We travelled to Cornwall to buy the Ford Special in what we thought was quite a lively 1939 Standard Eight, but returning in company with the Ford it was an absolute sluggard, because it was about 4 cwt. heavier. The power outputs were about the same, as the Ford engine was standard except for the Eight head and both had about the same top speed, but the difference in acceleration and hill climbing was staggering.

The Ford Special had been built in the North of England and had rather a heavy chassis frame, split-axle front suspension, standard Ford back axle and suspension, Eight gearbox, shortened prop.-shaft. dropped radiator (no starting handle) and quite a good (by trials car standards) body of timber and aluminium. There was a full-width screen and an ungainly hood. It weighed 11½ cwt. On the road the front suspension was good, although no shock-absorbers were fitted, but the rear end made constant steering correction necessary on any but the smoothest roads. A transverse stabiliser fitted later reduced this need but at the same time stiffened up the whole system.

In trials the performance of the “Special” was a tremendous improvement. The 6.00 in. x 16 in. Oxborrow retreads on the back actually bolted to the wheel rim on one side, with four bolts each, and running at about 4 p.s.i. really gave some grip. But it was not a potential winner in any Championship-class trial. The power/weight ratio was just not good enough, so off came the front steel wings to be replaced with alloy blades, the full-width screen and hood were removed, and the battery was moved aft and 4.00 in. x 17 in. front tyres fitted. A fantastic hand rear brake was made by welding a 2 ft. length of tube straight to the lever behind the gearbox. The slightest forward pressure on the lever would lock the back wheels. The engine was fitted with a Davis manifold with twin downdraught S.U. carburetters and a four-branch exhaust to a short exhaust system. This gave a great increase in power output, low down, where it was wanted in trials.

But the “Boys” were still many moves ahead of me with engines, seats, radiators, etc., behind the back axle and very little weight on the front.

Then the R.A.C. clamped down with a new comprehensive set of regulations for trial cars, which stopped the building of very-special “specials”, and even affected my ordinary “special.” The engine was too far behind the front axle so the chassis was cut in two alongside the engine and the front section (complete with axle, etc.) moved back to give the required dimension and the chassis made whole again by welding. Also, 5.00 in. x 18 in. standard road tyres had to be fitted to suit the new regulations.

My interest in the car was on the wane and it was sold soon after the chassis shortening. It was really at its best in driving tests and when, with tickover set at 1,000 r.p.m. to prevent stalling (violent braking caused the petrol to “wall forward” away from the jets) it could see off most opposition in any class.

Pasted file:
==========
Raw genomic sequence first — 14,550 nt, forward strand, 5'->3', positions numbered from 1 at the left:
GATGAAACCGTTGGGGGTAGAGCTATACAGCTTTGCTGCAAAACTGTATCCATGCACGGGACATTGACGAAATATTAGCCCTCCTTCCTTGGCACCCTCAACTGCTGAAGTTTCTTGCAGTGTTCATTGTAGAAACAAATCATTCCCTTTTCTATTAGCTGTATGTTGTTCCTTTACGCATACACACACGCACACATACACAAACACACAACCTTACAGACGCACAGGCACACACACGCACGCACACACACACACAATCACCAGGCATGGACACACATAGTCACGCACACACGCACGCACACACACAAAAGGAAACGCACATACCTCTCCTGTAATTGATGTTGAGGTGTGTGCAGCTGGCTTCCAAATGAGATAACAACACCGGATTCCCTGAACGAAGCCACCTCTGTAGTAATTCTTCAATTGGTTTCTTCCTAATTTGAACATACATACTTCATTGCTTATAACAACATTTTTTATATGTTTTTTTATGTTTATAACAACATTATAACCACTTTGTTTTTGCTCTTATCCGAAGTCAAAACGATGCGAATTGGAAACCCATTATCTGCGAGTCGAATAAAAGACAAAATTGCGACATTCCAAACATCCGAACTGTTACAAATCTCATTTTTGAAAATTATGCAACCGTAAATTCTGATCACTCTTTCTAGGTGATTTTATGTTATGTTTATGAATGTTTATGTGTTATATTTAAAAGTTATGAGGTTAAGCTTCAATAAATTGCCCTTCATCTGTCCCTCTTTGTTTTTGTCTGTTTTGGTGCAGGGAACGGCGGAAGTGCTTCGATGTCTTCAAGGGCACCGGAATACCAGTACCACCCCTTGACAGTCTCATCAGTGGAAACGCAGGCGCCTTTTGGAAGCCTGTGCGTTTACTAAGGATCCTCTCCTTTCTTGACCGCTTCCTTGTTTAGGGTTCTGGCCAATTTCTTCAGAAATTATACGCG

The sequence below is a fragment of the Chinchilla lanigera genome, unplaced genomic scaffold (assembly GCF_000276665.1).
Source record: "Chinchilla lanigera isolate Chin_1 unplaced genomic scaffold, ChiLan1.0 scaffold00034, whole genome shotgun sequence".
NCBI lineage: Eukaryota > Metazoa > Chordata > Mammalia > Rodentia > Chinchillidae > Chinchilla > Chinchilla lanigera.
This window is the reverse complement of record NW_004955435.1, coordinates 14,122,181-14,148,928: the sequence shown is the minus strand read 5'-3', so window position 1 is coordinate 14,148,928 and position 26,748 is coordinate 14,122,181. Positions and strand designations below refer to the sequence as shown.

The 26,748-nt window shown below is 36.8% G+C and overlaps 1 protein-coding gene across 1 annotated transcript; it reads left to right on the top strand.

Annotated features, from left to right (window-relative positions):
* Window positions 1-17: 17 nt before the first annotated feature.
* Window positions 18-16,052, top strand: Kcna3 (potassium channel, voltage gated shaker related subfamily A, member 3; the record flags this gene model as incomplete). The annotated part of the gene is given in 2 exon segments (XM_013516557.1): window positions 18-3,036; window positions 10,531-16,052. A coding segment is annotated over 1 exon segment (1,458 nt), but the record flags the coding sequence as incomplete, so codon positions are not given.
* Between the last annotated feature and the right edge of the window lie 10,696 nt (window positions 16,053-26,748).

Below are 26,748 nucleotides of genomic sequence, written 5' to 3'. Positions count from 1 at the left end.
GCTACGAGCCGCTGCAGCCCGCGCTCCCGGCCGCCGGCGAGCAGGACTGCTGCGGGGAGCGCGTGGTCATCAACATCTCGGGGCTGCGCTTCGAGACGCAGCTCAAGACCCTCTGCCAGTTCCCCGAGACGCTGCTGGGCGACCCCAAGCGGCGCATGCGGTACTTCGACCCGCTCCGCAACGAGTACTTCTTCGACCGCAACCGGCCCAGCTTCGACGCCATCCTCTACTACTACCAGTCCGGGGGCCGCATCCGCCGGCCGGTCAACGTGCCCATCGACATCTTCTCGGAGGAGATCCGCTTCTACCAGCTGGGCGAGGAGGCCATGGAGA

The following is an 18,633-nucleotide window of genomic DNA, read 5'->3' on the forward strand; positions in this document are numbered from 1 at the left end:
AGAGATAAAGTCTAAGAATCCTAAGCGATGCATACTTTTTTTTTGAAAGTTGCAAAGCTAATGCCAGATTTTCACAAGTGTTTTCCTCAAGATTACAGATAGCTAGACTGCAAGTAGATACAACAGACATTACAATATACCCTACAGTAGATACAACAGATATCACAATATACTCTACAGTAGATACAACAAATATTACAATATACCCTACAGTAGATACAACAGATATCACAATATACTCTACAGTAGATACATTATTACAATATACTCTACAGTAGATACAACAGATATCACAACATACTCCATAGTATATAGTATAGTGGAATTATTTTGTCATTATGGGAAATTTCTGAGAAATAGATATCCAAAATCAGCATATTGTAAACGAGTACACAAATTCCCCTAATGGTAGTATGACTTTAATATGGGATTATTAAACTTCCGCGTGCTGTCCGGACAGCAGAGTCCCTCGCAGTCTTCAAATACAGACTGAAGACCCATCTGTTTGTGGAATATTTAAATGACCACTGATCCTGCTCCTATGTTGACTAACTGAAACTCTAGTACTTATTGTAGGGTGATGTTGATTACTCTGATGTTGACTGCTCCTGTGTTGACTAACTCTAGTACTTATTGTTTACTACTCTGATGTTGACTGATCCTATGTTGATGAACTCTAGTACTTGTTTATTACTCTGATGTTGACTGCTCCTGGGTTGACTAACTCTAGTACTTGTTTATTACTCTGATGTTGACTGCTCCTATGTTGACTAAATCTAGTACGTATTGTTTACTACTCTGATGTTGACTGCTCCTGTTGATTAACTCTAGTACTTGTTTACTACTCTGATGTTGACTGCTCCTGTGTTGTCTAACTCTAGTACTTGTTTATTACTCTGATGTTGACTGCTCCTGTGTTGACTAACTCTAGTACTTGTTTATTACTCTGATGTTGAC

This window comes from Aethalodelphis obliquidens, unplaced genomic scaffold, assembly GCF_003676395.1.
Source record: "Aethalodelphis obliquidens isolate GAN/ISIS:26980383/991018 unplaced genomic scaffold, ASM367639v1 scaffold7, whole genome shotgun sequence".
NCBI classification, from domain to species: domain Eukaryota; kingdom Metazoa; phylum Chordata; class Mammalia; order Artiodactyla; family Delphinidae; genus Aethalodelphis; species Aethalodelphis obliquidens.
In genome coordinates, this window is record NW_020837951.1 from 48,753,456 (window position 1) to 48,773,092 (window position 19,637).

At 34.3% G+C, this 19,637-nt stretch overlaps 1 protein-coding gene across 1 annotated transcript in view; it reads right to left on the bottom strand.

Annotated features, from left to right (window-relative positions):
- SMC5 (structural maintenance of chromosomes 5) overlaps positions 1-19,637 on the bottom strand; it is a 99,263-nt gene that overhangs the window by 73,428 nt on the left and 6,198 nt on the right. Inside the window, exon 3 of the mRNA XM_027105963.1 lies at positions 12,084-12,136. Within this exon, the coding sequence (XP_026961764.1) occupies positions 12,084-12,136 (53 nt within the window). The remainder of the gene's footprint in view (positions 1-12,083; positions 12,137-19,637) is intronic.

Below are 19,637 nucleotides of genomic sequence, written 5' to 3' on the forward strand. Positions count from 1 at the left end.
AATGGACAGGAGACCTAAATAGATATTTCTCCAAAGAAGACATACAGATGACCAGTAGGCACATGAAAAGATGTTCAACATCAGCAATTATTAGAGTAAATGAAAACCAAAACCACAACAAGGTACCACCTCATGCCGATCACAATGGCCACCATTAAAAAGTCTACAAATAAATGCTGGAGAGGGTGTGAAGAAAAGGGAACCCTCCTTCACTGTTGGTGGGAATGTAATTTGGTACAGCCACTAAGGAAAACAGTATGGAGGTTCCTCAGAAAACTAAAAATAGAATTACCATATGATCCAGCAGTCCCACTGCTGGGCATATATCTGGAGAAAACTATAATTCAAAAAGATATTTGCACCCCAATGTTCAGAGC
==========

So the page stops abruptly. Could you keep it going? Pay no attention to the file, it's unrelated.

An H.R.G. then attracted me. A “wanted” advertisement produced only two replies. Negotiations then started but nearly a year passed before a trip North on the Flying Scotsman was made to collect a 1946 model 1,100-c.c. version from Scotland.

In the meantime a 1931 Austin Seven saloon was purchased but was soon replaced by a 1928 Chummy, the desire for fresh air motoring still being very strong. Two more Austin Sevens were then bought and robbed of their best parts, the remainder being sold. A few months of “marginal motoring” followed, but only a few, then the desire for more performance resulted in a jump from 7 to 30 h.p. It was a very early Ford V8 with a two-door aluminium saloon body and a screen about 6 inches deep. It had been used by a Ministry and was overhauled and re-registered in 1950. This latter fact caused my Insurance Company some concern. A 1950 car worth only £60 in 1953 and only third party cover required! This vehicle introduced me to a new type of motoring, a large “woolly” engine with a reasonably light chassis and body.

After six months of very pleasant motoring at 18 m.p.g. the car was sold. The 20-year-old Ford had needed only one replacement brake shoe and petrol and oil in 6-7,000 miles. depreciation nil.

The H.R.G. was still not ready for collection (the unfortunate owner had broken the crankshaft during negotiations) so another Austin Seven was purchased, a 1934 saloon in very good condition, the engine was “tuned,” i.e. hot-spot removed, block and inlet ports relieved, straight through silencer and short pipe. One front shackle was welded to the axle and a transverse stabiliser fitted to the rear axle. Perspex windows replaced the large door windows and the rear tyres were clamped on is with motorcycle security bolts. The drop arm was lengthened to give less than one turn of the steering wheel from full lock to full lock.

In this guise the Austin proved no mean performer in club events and gained several awards. In mud or snow it was excellent, with its quick steering, in special tests the snatch change from bottom to second, (possible only on the early four-speed boxes) with accelerator hard on the floor was invaluable, whilst the Perspex windows not only saved weight but probably saved us from injury on two occasions when the car turned on its side.

Meanwhile the disappointing H.R.G. was bought. The stiff springing made my stomach uncomfortable on long trips, the high gearing made for too many gear changes, and the heavy pedal pressure needed for the cable brakes proved very tiring in traffic. On the top straight at Brands Hatch the needle would slowly creep round to 70 after a change from third at 60. It was fitted with the later type manifolding, the engine giving 44 b.h.p., but had 17 in. wheels, later cars having 16 in. The “hurg” was very economical, giving 40 m.p.g., the steering was excellent and it could be hurled into corners with complete confidence but somehow it wasn’t my cup of tea, so it was sold. Then a bargain successfully tempted me, a 1934 M.G. NA, Magnette. This was the 8-ft. wheelbase model with a 56 b.h.p., 1.271-litre engine, a good basis for a fast “special” for road work (more misguided enthusiasm)! The body was whipped off and sold. The chassis was completely stripped and rebuilt with a squat modern radiator (35 lb. lighter). The engine was rebuilt with Cromard liners, ground crank, lightened flywheel, ⅛ in. off the head, domed pistons. etc., also short twin exhaust system, drilled brake drums and lowered steering column, etc. The lightened flywheel made a wonderful difference to the pick-up and gear changing, and with only a bare chassis to pull, the acceleration felt terrific.